Bernie Sanders likes private jets. That, at least, is the malicious word being put about by Hillary Clinton’s former aides this week, just days after Sanders announced that he is again running for president.
Sanders, you’ll recall, lost a vicious fight against Clinton for the Democratic nomination in the first half of 2016. Yet in the weeks leading up to the November election, he held 39 rallies in 13 different states that were pro-Hillary and anti-Trump.
A woman dressed as a nun is standing outside the London Palladium with a placard, warning about ‘an evening with a religious extremist’. She refers to Jacob Rees-Mogg, who sold all 2,300 seats at the venue in a fortnight — a feat that enraged his critics all the more.
The nun eventually found a loudspeaker to address Spectator subscribers, who waved cheerfully as they filed in to the theatre. This stage has played host to entertainers like Bruce Forsyth, Marvin Gaye, Tommy Steele and Jimmy Tarbuck — and now, the backbench MP for North East Somerset, offering an evening of political discussion.
‘The whole aim of practical politics,’ wrote H.L. Mencken, ‘is to keep the populace alarmed (and hence clamorous to be led to safety) by menacing it with an endless series of hobgoblins, all of them imaginary.’ Newspapers, politicians and pressure groups have been moving smoothly for decades from one forecast apocalypse to another (nuclear power, acid rain, the ozone layer, mad cow disease, nanotechnology, genetically modified crops, the millennium bug…) without waiting to be proved right or wrong.
The only certainty in the Brexit process is that there is no certainty. Brexiteers had long sought solace in the fact that, by law, the United Kingdom will leave the European Union on 29 March with or without a deal. But it’s now clear that this is not necessarily the case — or even likely. As we have seen this week, Theresa May is not in control of her party any more than Jeremy Corbyn is in control of his.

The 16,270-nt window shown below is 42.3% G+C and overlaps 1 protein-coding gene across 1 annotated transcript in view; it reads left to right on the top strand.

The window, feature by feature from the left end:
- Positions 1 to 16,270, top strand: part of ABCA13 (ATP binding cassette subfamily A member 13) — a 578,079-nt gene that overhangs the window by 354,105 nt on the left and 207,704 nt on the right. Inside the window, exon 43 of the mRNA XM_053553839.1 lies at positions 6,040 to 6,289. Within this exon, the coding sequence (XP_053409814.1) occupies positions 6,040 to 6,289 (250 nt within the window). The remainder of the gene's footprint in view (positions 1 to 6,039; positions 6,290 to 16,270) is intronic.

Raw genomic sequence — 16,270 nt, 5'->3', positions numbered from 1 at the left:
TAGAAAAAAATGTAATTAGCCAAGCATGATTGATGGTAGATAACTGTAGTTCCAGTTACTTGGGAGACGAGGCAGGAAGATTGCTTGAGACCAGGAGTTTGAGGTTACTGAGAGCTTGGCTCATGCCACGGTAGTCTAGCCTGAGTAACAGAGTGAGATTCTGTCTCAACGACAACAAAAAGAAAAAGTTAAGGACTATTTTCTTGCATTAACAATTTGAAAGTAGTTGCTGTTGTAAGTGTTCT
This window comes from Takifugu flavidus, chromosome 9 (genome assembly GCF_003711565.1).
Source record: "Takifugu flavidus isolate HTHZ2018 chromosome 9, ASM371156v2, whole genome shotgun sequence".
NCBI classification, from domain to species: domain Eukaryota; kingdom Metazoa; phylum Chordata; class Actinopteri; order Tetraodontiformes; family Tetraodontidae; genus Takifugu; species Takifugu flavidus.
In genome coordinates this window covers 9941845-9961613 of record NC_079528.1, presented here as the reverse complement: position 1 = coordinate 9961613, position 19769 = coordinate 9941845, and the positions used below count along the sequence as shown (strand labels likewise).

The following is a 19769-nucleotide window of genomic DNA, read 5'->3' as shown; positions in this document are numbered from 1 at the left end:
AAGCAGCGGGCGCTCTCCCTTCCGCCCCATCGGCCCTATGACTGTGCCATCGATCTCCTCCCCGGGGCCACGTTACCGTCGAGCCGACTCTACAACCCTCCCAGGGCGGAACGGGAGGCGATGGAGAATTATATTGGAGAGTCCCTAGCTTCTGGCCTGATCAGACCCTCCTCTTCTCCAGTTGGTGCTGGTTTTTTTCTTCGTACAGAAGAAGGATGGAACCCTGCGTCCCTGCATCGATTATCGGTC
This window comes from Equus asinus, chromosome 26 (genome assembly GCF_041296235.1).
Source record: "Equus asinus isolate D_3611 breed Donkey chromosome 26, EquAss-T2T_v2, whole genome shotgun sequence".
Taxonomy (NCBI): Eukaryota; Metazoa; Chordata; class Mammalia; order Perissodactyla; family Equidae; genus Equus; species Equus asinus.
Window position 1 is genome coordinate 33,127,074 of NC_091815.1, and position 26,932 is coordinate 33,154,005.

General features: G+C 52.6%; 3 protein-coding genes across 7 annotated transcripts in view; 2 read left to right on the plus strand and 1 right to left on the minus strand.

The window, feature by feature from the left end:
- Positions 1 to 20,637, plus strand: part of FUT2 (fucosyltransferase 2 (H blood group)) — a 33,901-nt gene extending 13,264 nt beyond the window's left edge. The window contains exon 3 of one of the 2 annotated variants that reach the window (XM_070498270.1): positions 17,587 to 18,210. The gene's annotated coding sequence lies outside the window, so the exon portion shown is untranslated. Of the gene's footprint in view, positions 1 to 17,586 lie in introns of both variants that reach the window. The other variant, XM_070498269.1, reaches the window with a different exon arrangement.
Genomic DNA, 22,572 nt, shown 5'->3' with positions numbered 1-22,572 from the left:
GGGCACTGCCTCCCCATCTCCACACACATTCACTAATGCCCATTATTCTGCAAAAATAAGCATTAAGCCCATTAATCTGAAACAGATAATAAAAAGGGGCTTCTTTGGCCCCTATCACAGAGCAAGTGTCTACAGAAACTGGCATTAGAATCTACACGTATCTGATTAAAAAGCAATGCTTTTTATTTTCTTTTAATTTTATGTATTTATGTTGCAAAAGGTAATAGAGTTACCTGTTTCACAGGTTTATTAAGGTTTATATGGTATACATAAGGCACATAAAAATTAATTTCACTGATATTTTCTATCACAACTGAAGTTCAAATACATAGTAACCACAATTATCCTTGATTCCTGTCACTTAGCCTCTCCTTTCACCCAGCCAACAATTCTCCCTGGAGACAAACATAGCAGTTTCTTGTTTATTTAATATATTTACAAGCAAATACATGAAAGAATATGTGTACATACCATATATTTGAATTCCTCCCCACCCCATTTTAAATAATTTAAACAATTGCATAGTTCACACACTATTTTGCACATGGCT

It is cold, dank and muddy and I’m contemplating a barely defined path from the paved road into an ever-darkening wood. I should have brought a torch, but I didn’t, and before the light fades completely I need to find the ‘idyllic’ woodland burial ground I have shortlisted as a possible resting place for my late husband’s ashes; and also, when the time comes, for my own.
When I get there, the site is glorious: on a slope, on the edge of a real forest — the sort of place the woodland-obsessed Germans probably have a special word for.
Britain, we’re led to be believe, is heading for the worst catastrophe in its history. Officialdom is warning that a no-deal Brexit would mean trucks backed up for miles at Dover, chaos at airports, a special poverty fund to cope with the fallout and — horror! — a shortage of Guinness. So apparently the country that saw off Hitler, the Kaiser, Napoleon and the Spanish Armada is now paralysed with fear at the very thought of leaving the EU.
By day, I’m a mild-mannered book-world hanger-on; by night, I roar through the streets of Gotham in my heavily armed Batmobile, soar above it on the outstretched wings of my cape, and swoop down to bash multiple armed thugs into unconsciousness with a crunching series of ‘Fear Takedowns’. No, I know. When you write it down like that, my enthusiasm for Batman: Arkham Knight doesn’t sound very grown-up at all.
For most Latin Americans, who are themselves no strangers to sporting eccentricity, cricket remains a baffling proposition. The game is dismissed as being far too English (for that read ‘bizarre and snobbish’) and is often confused with croquet. Ignorance, however, does not preclude peculiar theories on how the game is played. I remember a Uruguayan diplomat attempting to explain the rules to a colleague who had recently arrived in London.